Fight Over 'Silent Sam' Confederate Statue At UNC Continues

Oct 26, 2015

The pick-up trucks and cars adorned with Confederate and American flags flapping in the air were hard to miss as they rolled down Franklin Street.

As the caravan came to a stop, one woman got out of her truck with a flag wrapped around her waist. Others sported rebel caps and Confederate t-shirts.

"When we get up there, we're going to stand together and we're going to form a circle around [Silent Sam]," said organizer Gary Williamson. 

In a parking lot, dozens of protesters nodded their heads as Williamson went over the game plan and reminded them why they are there. Williamson is part of a group called "Alamance County Taking Back Alamance County," which aims to preserve Southern rights, according to the Facebook page. 

"Them men died and this school ought to stand up for the monument up there cause this is part of their history too. These are the men who died from their school," Williamson said. "Why they would not honor that, I don't know." 

Williamson is talking about a bronze 1913 statue called “Silent Sam.” It sits on one of the most visible lawns on campus and honors UNC alumni who fought and died in the Civil War.

But not everyone sees that heritage as honorable. Earlier this year, the statue was vandalized with the words “KKK” and “Murderer.” To many students, the monument  of the confederate soldier raising a gun is a symbol of white supremacy. And they made it clear to the people quietly marching toward the statue, with confederate flags in hand.

"Go home. We hate you. Go home," yelled one man, who didn't give his name and shouted profanity. 

As they got closer, the group was met with more angry protesters. A lot more.

"Hey, hey. Ho, ho, this racist statue has got to go!" a group of community members and students shouted.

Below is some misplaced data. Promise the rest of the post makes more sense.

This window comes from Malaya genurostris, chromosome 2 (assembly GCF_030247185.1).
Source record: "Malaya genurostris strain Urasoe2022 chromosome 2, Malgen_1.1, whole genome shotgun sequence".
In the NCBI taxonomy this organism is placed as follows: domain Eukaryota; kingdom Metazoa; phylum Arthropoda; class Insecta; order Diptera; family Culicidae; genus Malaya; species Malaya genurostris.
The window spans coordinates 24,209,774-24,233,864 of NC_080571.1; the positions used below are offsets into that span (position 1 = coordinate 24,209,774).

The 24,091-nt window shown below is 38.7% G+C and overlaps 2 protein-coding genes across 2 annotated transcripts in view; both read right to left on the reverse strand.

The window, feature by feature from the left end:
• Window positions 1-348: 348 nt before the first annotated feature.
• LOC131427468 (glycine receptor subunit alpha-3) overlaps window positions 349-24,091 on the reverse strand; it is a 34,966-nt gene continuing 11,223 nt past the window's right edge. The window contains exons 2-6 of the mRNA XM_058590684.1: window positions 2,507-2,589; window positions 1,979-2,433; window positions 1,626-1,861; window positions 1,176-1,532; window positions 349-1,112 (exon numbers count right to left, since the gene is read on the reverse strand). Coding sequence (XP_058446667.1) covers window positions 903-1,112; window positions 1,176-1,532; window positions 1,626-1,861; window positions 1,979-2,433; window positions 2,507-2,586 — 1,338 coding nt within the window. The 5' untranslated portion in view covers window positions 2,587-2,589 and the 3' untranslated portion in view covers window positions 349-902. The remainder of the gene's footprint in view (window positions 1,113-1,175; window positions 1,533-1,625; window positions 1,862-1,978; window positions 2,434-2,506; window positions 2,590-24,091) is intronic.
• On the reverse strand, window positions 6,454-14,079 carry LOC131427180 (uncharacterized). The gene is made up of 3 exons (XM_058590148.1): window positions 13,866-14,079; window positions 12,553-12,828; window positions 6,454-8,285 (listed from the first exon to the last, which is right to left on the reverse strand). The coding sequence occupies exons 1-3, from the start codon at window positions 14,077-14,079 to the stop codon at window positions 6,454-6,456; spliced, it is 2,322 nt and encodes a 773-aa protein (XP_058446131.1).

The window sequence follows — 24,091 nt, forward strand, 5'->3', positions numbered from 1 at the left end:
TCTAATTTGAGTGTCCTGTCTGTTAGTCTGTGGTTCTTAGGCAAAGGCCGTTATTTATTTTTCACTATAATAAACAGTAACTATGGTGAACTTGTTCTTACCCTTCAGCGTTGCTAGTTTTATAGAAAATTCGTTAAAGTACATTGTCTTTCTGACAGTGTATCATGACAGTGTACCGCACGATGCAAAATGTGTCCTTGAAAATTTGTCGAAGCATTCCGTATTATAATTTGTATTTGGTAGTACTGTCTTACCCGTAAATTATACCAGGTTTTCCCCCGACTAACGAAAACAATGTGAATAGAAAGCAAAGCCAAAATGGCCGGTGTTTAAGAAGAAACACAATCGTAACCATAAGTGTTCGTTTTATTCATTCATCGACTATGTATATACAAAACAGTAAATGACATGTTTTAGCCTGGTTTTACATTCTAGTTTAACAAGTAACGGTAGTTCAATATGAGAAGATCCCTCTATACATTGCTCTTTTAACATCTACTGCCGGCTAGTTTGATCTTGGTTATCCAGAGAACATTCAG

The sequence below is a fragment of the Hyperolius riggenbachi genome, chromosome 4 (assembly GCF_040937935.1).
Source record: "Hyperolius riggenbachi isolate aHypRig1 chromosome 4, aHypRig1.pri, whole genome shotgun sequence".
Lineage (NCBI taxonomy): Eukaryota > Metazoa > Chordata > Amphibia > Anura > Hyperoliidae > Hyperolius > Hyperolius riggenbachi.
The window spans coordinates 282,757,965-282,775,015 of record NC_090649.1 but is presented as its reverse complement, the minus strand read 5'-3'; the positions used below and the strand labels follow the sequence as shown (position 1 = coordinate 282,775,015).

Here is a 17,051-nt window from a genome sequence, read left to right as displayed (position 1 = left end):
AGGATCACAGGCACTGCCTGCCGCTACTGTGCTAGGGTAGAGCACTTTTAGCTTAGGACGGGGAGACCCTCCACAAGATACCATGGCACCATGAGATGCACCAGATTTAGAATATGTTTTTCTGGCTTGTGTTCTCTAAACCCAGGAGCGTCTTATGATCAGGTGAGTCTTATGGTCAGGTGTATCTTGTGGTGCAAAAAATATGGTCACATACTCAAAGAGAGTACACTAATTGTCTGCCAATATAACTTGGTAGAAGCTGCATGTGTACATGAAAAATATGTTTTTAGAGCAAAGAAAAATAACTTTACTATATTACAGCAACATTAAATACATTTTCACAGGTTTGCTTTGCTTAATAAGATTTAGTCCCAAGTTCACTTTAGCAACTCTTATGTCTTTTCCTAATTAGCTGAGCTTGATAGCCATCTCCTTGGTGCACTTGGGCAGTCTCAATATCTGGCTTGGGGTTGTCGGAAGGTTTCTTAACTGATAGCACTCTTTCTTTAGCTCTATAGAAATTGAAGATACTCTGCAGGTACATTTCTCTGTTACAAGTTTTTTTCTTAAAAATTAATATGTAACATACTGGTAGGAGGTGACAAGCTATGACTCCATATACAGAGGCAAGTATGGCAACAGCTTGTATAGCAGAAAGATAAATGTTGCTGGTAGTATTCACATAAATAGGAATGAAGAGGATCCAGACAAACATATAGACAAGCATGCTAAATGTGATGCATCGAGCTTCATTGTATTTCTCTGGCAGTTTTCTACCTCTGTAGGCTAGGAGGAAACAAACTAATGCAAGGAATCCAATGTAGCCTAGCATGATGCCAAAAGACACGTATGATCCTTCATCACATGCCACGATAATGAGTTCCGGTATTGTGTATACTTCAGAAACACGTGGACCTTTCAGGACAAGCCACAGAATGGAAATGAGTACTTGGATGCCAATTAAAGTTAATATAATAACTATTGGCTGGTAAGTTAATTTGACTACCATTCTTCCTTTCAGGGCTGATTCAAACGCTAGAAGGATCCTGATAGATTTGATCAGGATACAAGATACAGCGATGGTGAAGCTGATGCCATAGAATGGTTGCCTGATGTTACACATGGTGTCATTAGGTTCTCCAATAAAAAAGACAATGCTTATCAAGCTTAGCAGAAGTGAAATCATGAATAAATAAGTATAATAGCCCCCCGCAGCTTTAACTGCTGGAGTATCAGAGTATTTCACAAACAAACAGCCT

The statue was barricaded by metal fences that separated the two groups on either side. Dozens of police officers stood guard. On one side, they sang Dixie. On the other, chants like “Black people built the South.”

Silent Sam supporters like Gary Williamson scoffed. He said his ancestors fought for freedom.

"There are so many things that we fought for that had absolutely nothing to do with racism or slavery," he said. "And they have no idea or anything about that. They go on propaganda websites off of Facebook or whatever, and stuff like that, and they get mad and stomp their feet."

"If there’s one thing racists love, it’s to be heard, even if they’re wrong," said Leah Osae, a first-year UNC pharmacy student and one of the main organizers of the counter-protest.

She said Silent Sam needs to go.

"It will come down, eventually, and they know that," she said. "That’s why they’re coming here."

The legislature recently passed a bill that would make it harder to get rid of statues and memorials. Silent Sam has been the target of many demonstrations by students who argue they haven’t felt supported by the administration.

"It's regretful that that’s the way that they perceive things," said Winston Crisp, vice chancellor for student affairs. 

He said several UNC staff members were present to make sure protesters felt safe, and that he understands the monument is divisive.

"And there are lots of different viewpoints, and at a public university all of those viewpoints get to be aired," he said.

A little later in the afternoon, a few counter-protesters made their way to the other side of the monument to confront demonstrators carrying Confederate flags. 

Several of them got into heated debates over history, the confederate flag and white privilege, while others tried to see eye-to-eye. 

UNC senior Angel Joel said she was tired of hearing people shouting over each other, so she talked with William Allen, a monument supporter from Chapel Hill, to hear what he had to say.  

"Racism has come to mean when somebody is being proud of being different by their race, that all of a sudden is racist," Allen explained to her. 

Even though Joel didn't entirely agree with his perspective, they engaged in a brief conversation about white privilege.

"I can see [the statue's] place here because it does start good conversation about the history of UNC, but I can also see its place in a museum," Allen said. 

The protesters supporting Silent Sam stayed at the statue for about three hours debating and talking with students. When they decided it was time to go, some of them took one last look at the monument and saluted.